The direct “cost” of that single detonation, according to the Rand Corporation, is estimated to be $1 trillion, but it would be a mistake to go down the road that such facts and figures invite you to travel. For what would unravel would be beyond anything that could be repaired with money. Not even a miracle would help.

God would not offer up such assistance. God wants us to help ourselves NOW.

In September, North Korea detonated a nuclear device about thirty times more powerful than the one used in the Rand study. I underscore that not to score points against North Korea. I trust that the thrust of my passionate plea here and now would ring clear and thoroughly throughout the reader’s soul, and move at least some — some one — to contact me for the purpose of discuss our viable options for action which follows a fresh paradigm in and outside of the classroom.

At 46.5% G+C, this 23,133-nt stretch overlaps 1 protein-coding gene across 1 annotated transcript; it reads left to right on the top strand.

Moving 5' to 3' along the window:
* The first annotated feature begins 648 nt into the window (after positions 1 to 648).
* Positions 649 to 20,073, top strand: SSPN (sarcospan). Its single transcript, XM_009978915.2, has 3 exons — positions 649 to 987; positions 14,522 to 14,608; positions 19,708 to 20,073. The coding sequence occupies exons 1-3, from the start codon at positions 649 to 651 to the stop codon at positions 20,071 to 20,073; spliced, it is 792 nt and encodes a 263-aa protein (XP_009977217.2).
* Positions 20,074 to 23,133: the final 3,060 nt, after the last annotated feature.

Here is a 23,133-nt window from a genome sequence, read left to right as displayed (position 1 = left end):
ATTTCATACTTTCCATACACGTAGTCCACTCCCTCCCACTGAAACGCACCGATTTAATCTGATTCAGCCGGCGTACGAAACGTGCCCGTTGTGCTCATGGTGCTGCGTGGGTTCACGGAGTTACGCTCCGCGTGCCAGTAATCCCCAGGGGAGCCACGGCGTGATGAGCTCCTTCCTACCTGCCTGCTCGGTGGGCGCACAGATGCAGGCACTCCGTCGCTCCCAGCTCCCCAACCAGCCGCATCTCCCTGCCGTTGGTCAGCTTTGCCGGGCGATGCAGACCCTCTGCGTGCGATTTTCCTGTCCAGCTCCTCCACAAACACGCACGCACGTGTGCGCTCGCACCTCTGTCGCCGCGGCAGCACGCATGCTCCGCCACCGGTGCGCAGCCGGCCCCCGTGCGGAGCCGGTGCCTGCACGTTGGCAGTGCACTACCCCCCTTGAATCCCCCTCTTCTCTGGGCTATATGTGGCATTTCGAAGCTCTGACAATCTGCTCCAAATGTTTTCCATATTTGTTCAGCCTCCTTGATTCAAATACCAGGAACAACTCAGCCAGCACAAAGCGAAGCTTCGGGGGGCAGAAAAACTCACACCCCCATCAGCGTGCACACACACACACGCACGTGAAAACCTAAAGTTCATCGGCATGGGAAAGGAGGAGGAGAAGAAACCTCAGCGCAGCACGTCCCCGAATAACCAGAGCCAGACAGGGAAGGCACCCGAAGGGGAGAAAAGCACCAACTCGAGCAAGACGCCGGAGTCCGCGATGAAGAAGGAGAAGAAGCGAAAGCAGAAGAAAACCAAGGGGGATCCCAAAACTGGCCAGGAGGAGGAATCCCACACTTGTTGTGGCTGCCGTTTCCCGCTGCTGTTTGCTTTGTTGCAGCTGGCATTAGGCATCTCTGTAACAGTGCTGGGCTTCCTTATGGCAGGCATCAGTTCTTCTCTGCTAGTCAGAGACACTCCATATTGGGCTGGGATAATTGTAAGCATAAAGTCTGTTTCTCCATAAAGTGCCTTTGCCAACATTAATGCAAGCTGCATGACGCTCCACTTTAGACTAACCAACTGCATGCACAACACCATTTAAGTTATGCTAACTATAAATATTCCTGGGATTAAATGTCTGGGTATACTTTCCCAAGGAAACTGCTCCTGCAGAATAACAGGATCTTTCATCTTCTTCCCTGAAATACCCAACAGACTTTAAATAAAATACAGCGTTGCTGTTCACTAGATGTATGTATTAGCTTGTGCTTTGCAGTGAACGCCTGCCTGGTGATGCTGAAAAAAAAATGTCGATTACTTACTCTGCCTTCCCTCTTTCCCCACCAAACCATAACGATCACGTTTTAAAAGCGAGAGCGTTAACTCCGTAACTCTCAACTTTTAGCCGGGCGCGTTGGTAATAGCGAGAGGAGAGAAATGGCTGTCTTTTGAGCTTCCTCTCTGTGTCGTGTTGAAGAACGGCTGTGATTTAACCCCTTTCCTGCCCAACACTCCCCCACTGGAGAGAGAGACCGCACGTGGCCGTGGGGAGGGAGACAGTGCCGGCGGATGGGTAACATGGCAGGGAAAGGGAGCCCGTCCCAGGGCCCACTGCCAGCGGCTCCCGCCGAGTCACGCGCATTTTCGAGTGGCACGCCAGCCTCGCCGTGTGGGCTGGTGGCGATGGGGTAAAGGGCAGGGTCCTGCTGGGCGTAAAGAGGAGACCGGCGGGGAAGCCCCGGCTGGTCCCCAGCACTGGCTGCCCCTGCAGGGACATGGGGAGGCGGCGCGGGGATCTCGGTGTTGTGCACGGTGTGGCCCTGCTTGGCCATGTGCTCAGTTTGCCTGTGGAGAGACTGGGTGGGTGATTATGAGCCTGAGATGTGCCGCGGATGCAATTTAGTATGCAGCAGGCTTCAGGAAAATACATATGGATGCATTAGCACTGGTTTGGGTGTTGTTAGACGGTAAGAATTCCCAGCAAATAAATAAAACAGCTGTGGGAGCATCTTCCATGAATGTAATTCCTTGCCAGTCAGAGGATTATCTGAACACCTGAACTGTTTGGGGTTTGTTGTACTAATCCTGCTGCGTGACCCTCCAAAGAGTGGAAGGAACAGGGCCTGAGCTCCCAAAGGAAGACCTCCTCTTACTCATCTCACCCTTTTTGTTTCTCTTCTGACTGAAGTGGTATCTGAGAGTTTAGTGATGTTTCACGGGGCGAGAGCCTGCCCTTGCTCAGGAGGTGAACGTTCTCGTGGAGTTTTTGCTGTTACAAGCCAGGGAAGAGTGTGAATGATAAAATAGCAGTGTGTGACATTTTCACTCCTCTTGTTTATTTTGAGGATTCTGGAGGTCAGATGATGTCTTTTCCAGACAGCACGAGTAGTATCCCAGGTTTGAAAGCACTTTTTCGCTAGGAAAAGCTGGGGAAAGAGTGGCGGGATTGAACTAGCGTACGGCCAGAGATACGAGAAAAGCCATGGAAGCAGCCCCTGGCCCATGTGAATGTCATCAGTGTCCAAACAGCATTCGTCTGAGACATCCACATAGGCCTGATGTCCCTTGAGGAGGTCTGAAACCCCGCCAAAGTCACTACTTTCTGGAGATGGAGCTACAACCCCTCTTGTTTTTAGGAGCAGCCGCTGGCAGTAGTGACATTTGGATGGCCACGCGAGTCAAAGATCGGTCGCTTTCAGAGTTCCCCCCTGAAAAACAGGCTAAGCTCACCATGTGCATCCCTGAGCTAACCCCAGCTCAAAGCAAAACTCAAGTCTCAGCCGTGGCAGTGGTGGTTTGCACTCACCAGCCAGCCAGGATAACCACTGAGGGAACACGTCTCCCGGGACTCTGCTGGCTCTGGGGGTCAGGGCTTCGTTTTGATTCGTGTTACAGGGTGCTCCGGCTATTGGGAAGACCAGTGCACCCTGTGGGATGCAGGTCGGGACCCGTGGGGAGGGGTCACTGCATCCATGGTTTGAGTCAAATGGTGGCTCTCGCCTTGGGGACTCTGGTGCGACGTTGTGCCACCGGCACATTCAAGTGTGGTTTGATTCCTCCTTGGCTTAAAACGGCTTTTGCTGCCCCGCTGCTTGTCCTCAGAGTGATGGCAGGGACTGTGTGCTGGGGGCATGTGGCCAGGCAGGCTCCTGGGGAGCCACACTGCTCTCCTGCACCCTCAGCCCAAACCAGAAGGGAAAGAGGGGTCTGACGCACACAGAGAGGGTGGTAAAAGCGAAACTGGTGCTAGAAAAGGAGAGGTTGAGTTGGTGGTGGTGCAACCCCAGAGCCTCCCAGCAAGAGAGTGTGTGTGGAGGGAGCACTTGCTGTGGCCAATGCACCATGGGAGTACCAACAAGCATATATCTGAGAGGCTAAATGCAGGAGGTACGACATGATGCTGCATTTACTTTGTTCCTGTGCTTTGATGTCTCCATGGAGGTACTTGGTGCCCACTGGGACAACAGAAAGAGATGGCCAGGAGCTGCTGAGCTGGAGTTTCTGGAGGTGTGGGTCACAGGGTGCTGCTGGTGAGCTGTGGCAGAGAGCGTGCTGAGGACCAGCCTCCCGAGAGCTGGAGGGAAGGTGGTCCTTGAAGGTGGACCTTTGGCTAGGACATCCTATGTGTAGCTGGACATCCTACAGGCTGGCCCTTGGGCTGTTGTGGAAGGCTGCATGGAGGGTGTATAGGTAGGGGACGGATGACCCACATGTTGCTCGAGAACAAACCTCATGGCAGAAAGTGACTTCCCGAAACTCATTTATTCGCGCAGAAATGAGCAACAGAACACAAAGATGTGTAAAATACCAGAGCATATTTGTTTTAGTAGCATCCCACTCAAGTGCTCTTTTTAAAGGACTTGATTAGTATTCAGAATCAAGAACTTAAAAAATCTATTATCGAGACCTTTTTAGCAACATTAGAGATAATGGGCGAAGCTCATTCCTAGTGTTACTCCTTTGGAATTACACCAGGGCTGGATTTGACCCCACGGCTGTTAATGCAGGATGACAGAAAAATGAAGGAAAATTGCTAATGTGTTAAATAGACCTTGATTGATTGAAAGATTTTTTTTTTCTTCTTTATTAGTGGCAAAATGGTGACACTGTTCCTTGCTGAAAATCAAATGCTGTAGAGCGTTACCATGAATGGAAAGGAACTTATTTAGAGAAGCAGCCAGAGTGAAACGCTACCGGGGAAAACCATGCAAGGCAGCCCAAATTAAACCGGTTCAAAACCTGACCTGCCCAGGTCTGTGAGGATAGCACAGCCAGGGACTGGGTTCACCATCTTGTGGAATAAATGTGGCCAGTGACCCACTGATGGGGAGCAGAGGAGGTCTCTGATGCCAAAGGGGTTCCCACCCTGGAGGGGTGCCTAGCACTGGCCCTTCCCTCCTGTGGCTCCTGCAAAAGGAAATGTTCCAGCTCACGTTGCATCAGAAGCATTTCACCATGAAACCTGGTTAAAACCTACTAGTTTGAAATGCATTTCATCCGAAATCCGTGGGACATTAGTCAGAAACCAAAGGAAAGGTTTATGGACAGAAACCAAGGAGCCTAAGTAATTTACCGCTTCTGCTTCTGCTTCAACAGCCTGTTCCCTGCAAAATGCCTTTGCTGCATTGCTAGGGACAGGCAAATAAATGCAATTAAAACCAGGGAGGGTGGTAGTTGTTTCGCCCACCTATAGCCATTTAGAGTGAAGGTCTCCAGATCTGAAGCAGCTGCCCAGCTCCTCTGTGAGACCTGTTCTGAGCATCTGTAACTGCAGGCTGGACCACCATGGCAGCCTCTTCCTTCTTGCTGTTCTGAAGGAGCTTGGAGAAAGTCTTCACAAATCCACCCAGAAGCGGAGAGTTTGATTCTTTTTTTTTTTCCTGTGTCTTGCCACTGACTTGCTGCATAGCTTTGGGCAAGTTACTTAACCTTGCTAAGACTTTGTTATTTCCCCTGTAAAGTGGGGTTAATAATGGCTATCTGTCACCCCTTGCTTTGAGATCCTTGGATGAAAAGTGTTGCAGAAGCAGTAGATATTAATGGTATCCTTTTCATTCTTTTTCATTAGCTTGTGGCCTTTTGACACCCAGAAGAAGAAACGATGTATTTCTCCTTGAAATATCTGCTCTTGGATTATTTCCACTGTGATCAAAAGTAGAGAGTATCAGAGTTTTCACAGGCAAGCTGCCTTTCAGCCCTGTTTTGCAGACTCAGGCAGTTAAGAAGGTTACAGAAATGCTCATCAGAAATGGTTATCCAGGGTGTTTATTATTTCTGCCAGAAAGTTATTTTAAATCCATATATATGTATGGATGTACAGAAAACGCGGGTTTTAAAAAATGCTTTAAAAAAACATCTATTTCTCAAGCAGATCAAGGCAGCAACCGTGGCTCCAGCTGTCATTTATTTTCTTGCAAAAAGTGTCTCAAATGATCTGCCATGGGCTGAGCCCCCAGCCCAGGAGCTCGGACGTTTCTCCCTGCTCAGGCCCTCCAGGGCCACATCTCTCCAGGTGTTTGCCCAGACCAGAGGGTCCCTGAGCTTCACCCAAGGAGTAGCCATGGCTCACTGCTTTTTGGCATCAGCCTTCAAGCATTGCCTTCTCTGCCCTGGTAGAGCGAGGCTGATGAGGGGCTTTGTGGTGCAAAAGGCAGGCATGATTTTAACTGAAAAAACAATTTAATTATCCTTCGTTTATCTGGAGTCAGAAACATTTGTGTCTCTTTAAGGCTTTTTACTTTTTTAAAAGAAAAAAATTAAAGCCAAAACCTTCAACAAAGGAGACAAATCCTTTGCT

Let others debate till the cows come home whether or not public or private schools are better. Better to get with THE CHALLENGE which WE must solve yesterday. The grand one we are blessed with, truth be boldly told.

The MIRACLE is you. [Pause.] Us.

Joan: I hear voices telling me what to do. They come from God.
Robert: They come from your imagination.
Joan: Of course. That is how the messages of God come to us.

Richard Martin Oxman has been an educator for half-a-century. He welcomes contact at aptosnews@gmail.com. He feels that the fact this article was written in under 30′ and is unedited is important to absorb. The quote directly above is from Shaw’s Saint Joan.

2 Comments

  1. Pingback: Red News | Protestation

  2. Sat next to a scientist a few years ago and he told me this.

    I continues to haunt me.